When we try to visualize the Arctic, we usually think of ice as far as the eye can see. But, unfortunately, that’s changing. This week’s guest on Sea Change Radio, author Roy Scranton, gives us a first-hand glimpse into the rapidly melting polar cap up North. Scranton, who recently took a cruise through Greenland and Northern Canada for a piece published in The Nation magazine, presents us with the many challenges we face as this vast region undergoes vast transformation. Then, host Alex Wise and Scranton discuss Scranton’s book, Learning How To Die In The Anthropocene, and how his time as a U.S. soldier in the Iraq War gave him a unique perspective on climate change and environmentalism.
Author Courtney White believes he has a quick fix for what ails the planet: build topsoil, fix creeks and eat meat from pasture-raised animals. He outlines this strategy in his latest book Grass, Soil, Hope: A Journey Through Carbon Country. White and Sea Change Radio host Alex Wise discuss the profound impact that could result from some simple changes in ranching and farming practices, and why this might appeal to both liberals and conservatives. Then, we hear from British-based sustainability consultant, Michael Townsend who explains why we need to re-frame how we view the economy to better incorporate well-being.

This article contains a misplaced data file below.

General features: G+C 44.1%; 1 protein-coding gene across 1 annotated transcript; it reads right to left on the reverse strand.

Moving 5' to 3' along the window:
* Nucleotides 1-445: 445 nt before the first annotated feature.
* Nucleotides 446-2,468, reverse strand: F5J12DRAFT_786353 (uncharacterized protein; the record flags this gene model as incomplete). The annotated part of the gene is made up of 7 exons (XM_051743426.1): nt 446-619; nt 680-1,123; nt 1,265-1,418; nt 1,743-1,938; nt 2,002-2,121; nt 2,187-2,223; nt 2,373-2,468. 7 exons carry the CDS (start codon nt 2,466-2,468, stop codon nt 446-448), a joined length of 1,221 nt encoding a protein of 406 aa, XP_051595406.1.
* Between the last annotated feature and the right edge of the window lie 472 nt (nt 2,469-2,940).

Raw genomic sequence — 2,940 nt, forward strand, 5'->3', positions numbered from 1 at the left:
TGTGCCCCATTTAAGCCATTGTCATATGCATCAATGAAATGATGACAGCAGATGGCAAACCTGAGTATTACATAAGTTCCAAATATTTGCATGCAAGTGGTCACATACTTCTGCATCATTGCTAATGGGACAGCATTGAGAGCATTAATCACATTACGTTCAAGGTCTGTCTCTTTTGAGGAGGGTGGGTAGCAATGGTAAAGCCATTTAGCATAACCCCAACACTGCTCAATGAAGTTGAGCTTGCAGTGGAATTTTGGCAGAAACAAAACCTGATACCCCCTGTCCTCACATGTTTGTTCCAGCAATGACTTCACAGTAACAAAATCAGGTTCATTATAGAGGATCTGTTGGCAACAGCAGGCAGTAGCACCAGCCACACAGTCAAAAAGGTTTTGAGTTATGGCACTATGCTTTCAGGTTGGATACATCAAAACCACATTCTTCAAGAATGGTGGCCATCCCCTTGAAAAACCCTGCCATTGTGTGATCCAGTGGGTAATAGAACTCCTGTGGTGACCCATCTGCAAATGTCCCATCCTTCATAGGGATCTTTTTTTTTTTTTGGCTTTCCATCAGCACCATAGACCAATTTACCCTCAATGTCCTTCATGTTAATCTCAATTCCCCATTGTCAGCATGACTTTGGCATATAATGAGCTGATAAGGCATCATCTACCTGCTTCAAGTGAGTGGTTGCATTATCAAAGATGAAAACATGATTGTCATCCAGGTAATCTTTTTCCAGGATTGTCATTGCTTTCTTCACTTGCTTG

Who doesn’t need a miracle? As the lyricist for many timeless Grateful Dead classics, as a privacy rights activist, or as the founder of the biofuel company, Algae Systems, John Perry Barlow has used creativity and sheer will to advance a wide array of “miracles.” That is until a devastating illness left him hospitalized for most of 2015. Sea Change Radio host Alex Wise sat down recently with Barlow, who’s still on the mend, along with the CEO of Algae Systems, Matthew Atwood. They discuss the company’s technology which turns waste water into fuel, and the current Indiegogo campaign to raise new capital for Algae Systems. They also delve into Barlow’s relationship with Edward Snowden, his recovery from this illness, and the unfortunate tale of how he missed out on the Grateful Dead’s Fare Thee Well mini-tour.
As we ring in the new year, we should recognize that 2016 marks the centennial of the National Park Service. Today on Sea Change Radio we speak with author and environmentalist Jason Mark about the challenges that the national parks face moving forward. Mark is the editor of Sierra Magazine and author of a new book, Satellites in The High Country, which focuses on the state of wilderness in the U.S. We talk about the hidden wild gems that Mark encountered while researching the book, and discuss how environmental groups like the Sierra Club are approaching the issue of climate change which looms over the entire conservation landscape.